Birds of prey pluck crawfish out of their little mud towers and dump the carcasses on my patio furniture. Ah, swamp life…
This terrifying looking spider, the Golden Silk Orb Weaver, aka: Nephila clavipes, is fairly harmless but very abundant out here during the hottest months. You can’t walk anywhere without having one of their extremely intricate and huge webs wrap around your face like a horror movie. They have a knack for placing them 5-25 feet from the ground, and they particularly love putting them between power lines – creating a rather macabre scene on our rural road.
I’ll be glad when the cooler weather has them hiding.
Ferry riding from Algiers to Chalmette at sunset.
Time to grab some iced tea, sit on the porch, and watch the show.
Back in the Spring I ordered a dump truck full of garden soil so I could begin building my raised bed garden. I had far more than I needed though so about half the pile remained. I had it covered for a while, but the tarp kept blowing away in the thunderstorms so eventually weeds began to creep up the soil pile.
A couple of weeks ago I noticed one weed that looked very strange. From a distance it looked unusually tropical, and I rolled my eyes contemplating what new invasive horror could be growing around here. I went out last Saturday morning and began yanking the weeds only to discover that it was a vine.
As I threw them over my shoulder small fruits dropped on my head. I picked one up and it looked just like a watermelon – a teeny tiny itsy bitsy watermelon.
I’m talking itty bitty. And kinda fuzzy like a peach. And cuuuuuuute.
At first I thought it was just a baby watermelon, but a quick google search proved that it was definitely not. When I sliced it open it smelled like a cucumber so I looked up small cucumber varieties and found Melothria scabra, aka: Mexican Sour Gherkin/Cucumber, Cucamelon. The description of it is very consistent with what I’ve found, but I’m obviously guessing. There’s another one that fits the description too. Melothria pendula, aka: Creeping Cucumber or Guadeloupe Cucumber looks almost exactly like the M. scabra. It’s said to be a mild laxative so I’d really like to know for sure before I consider eating it!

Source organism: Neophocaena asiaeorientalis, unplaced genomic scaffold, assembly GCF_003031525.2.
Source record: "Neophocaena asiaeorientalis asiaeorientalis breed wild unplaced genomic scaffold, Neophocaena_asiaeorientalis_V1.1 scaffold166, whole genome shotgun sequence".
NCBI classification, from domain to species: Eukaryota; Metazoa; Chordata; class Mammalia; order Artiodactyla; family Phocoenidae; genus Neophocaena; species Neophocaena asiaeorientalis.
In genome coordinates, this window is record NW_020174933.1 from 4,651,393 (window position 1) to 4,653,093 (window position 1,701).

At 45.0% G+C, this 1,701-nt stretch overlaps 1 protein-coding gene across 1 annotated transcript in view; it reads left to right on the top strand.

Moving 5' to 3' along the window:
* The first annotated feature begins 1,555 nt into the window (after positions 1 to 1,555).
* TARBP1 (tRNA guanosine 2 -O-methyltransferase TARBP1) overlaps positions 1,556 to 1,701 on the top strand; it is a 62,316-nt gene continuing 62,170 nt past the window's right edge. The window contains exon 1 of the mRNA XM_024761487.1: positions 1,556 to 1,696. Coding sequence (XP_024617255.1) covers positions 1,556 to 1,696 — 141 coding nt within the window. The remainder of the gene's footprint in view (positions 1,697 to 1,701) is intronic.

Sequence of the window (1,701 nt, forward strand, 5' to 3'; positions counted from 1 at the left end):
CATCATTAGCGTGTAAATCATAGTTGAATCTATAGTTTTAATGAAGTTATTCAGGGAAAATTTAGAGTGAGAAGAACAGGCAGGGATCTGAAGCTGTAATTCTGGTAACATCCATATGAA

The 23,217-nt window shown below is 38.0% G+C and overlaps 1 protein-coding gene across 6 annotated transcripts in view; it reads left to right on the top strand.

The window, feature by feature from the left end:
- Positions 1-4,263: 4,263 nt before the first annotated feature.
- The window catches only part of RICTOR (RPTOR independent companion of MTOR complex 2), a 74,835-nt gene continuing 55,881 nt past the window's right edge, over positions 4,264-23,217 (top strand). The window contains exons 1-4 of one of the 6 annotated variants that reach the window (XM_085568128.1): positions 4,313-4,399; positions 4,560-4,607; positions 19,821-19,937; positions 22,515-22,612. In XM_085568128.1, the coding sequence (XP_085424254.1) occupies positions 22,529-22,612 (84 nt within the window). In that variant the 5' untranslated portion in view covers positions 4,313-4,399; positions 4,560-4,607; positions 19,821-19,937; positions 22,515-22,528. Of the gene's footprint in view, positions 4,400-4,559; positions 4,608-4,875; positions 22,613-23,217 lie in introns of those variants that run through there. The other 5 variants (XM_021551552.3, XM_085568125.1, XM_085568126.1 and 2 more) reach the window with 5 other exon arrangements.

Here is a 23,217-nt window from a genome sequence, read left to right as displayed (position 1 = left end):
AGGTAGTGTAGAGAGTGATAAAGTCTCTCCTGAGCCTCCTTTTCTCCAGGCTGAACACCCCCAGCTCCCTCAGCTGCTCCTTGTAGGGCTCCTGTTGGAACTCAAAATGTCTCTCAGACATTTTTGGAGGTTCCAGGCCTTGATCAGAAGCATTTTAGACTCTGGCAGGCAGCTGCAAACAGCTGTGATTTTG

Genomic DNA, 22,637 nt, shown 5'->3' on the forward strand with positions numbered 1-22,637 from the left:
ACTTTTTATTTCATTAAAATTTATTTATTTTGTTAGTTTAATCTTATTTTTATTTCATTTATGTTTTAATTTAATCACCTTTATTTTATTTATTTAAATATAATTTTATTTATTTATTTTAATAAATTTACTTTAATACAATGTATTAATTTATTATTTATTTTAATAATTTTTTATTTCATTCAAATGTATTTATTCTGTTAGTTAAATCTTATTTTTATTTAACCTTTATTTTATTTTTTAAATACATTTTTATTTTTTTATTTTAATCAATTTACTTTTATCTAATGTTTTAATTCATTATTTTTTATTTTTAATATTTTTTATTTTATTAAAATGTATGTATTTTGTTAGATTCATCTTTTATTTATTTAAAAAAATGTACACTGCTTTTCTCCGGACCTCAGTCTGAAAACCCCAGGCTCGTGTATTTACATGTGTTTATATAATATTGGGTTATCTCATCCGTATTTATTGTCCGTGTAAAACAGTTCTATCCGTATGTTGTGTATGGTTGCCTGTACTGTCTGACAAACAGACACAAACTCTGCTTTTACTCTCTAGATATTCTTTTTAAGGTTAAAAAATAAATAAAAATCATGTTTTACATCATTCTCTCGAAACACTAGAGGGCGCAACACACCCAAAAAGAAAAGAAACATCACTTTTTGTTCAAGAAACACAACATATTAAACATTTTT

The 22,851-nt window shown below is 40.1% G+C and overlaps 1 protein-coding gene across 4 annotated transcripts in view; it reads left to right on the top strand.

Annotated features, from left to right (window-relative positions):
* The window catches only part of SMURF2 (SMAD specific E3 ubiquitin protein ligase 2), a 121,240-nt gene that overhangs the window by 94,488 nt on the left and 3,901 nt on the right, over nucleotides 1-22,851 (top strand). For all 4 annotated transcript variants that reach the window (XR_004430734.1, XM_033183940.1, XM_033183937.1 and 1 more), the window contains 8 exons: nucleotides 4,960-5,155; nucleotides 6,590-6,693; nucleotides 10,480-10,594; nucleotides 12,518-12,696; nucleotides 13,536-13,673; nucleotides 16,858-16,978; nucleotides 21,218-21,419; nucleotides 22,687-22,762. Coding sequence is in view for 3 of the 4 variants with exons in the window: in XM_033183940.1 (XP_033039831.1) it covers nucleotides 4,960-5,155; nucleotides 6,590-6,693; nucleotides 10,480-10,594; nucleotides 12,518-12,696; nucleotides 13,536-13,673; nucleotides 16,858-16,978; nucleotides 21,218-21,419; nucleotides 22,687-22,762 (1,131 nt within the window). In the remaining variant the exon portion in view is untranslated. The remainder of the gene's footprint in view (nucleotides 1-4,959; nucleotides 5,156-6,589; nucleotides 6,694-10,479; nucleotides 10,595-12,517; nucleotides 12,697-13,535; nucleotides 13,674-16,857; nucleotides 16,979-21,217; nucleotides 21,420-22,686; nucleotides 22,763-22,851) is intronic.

Anyway, I’m really curious how its seeds got into local soil. This is not a common garden plant in Louisiana, and most people I showed the sample to have neither seen nor heard of it before. Now it’s growing wild near my garden. Heh! Trying to decide if I should let it live or go dig it up and cleanse the soil. I really don’t want cucamelons growing in between my landscaping plants next year, but if they turn out to be yummy (and non-toxic to humans) I might keep the seeds and grow them in a location I approve of next time.